Sarah Palin Says Trump’s Indictment is ‘Injust’ and is Making People ‘Afraid of Their Thoughts’

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Former Republican Vice Presidential candidate Sarah Palin is very concerned that Donald Trump’s indictment is “injust” and like Orwell’s 1984 is making people “afraid of their thoughts.”

Sarah Palin says former President Donald Trump’s D.C. indictment is “injust” and making people “afraid of their thoughts.”

Watch:

Sarah Palin says former President Donald Trump’s D.C. indictment is “injust” and making people “afraid of their thoughts”:

“They [are attempting] to jail him for expressing his opinion!” pic.twitter.com/bL3pQOOyrJ

— Heartland Signal (@HeartlandSignal) August 3, 2023

Ms. Palin said, “It’s surreal what’s going on. It’s injust. My other word for this though is Orwellian.”

The Republican compared it to Orwell’s dystopian masterpiece of 1984, “Remember, the book 1984. We saw freedom of speech in that book once it was thwarted, people began then to be afraid of their thoughts, of thinking something, because they were afraid to articulate it or they were going to be busted by the government.”

We can probably understand why Sarah Palin is afraid of her own thoughts, but one is not forced into articulating their thoughts aloud unless one chooses to do so. If one does choose to do so, one is accountable for those words, especially if one is in public office.

But also, 1984 warned about a government run a lot like Trump tried to run the U.S., a government that had the power to determine what is real, what comprises history and what the facts are. Right now in the U.S., Republican governors are trying to seize control of history. 1984 warns about the power of Big Brother to control information. Orwell repeatedly warned about the dangers of propaganda.

“That is what is happening to Donald Trump,” Palin continued. “He expressed his opinions on the elections. A whole lot of Americans expressed their opinions on the elections. Democrats for years have denied election results.”

This is not actually true. The indictment actually addressed Trump’s right to freedom of speech. He’s being indicted for his actions, not his thoughts.

“And now, what has that resulted in? The head honcho, the attempt to jail him for expressing his opinion. That is Orwellian, and it leads a slippery slope and into much more than controlling speech.”

This talking point, however mangled, about Trump’s “free speech” being prosecuted originated from Trump’s lawyer John Lauro announcing on Fox News that Trump was being indicted for “what he believed in and the policies and the political speech that he carried out as president.”

Vox has an excellent breakdown of exactly why trying to overturn an election and disenfranchise voters is not free speech:

“One is that Smith repeatedly accuses Trump of pressuring other government officials to commit criminal acts of election fraud, and it is well established that soliciting another individual to commit a crime is not protected by the First Amendment. As the Supreme Court held in United States v. Williams (2008), “offers to engage in illegal transactions are categorically excluded from First Amendment protection.”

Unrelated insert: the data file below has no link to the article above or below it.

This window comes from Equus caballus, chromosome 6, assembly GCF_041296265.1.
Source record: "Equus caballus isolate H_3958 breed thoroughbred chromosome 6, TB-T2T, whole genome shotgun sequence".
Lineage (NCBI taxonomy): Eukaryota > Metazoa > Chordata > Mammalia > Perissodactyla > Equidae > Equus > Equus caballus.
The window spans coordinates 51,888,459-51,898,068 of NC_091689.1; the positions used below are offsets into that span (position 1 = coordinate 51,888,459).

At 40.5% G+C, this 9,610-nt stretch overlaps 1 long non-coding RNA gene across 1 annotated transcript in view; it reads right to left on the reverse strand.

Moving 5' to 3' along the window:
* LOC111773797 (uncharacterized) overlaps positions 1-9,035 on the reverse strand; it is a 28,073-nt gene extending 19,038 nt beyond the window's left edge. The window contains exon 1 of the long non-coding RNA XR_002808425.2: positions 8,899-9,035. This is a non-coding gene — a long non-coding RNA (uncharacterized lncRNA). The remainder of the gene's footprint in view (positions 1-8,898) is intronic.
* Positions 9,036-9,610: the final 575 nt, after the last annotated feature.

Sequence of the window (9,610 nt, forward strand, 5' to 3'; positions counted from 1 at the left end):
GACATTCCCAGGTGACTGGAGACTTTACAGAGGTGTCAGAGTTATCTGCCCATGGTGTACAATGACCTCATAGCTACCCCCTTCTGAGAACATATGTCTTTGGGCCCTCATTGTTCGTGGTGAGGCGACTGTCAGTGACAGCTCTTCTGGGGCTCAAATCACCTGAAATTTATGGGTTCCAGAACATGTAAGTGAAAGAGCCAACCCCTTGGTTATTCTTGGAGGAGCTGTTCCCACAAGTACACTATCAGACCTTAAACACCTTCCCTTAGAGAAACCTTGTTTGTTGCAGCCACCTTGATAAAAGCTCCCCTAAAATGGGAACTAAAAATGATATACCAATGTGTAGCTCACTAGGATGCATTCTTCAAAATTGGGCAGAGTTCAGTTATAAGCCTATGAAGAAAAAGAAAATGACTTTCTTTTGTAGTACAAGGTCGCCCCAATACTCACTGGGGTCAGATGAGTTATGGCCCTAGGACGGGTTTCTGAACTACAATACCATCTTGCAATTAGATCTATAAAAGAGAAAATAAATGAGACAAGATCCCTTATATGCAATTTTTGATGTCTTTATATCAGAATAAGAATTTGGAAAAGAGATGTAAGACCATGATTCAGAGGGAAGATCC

But also, “The First Amendment does not protect the kind of lies Trump is accused of telling. Additionally, the First Amendment provides much weaker protections for people who knowingly make false statements than it does for other speakers.”

Then there’s the issue of the RIGHT to vote and have it counted, which is essential in a democracy.

It’s absurd to argue that Trump’s free speech is being prosecuted, but then it doesn’t take much to convince his supporters that he is God almighty and can do no wrong. They’ll even tell reporters as much.

It’s kind of perfect that Palin’s comments on Trump’s indictment include a vintage Palinism like “injust.”

Before Trump brought us “covfefe”, “big-league” as an adverb (also known as “bigly”), and “Nambia” two times at an event with African leaders, Sarah Palin was elevating American political discourse with words like ‘refudiate’ and who can forget when she tweeted ‘cackle of rads’ on the anniversary of women’s suffrage.

Palin defended herself by comparing herself to William Shakespeare, “‘Refudiate,’ ‘misunderestimate,’ ‘wee-wee’d up.’ English is a living language. Shakespeare liked to coin new words too. Got to celebrate it!”

Sarah Palin ushered in Trumpism before Donald Trump did. She was the OG of Pugnacious, Willful Ignorance Meets Autocratic Entitlement. The half-term governor believed God had chosen her to be President, for example, and so she ignored her top-of-the-ticket running mate Senator John McCain’s instructions not to give a concession speech and rushed the stage. She long believed she had been chosen by God to be president, and no one was going to keep her down.

Palin then became the Queen of the Tea Party, riding a wave of “whitelash” racist rage at President Obama’s White House win into a high profile Fox job and tons of media attention. But then Palin made the mistake of crying it was “Blood Libel” to hold her even somewhat accountable for the gun sights she put over Democrat Rep. Gabby Giffords’ district, after Giffords and 18 others were shot during a constituent meeting outside in a parking lot.

Ms. Palin was unable to reclaim her former glory and has since lost two elections for a House seat in Alaska, where they know her best.

Sarah Palin walked so Donald Trump could run. And isn’t that just so injust.

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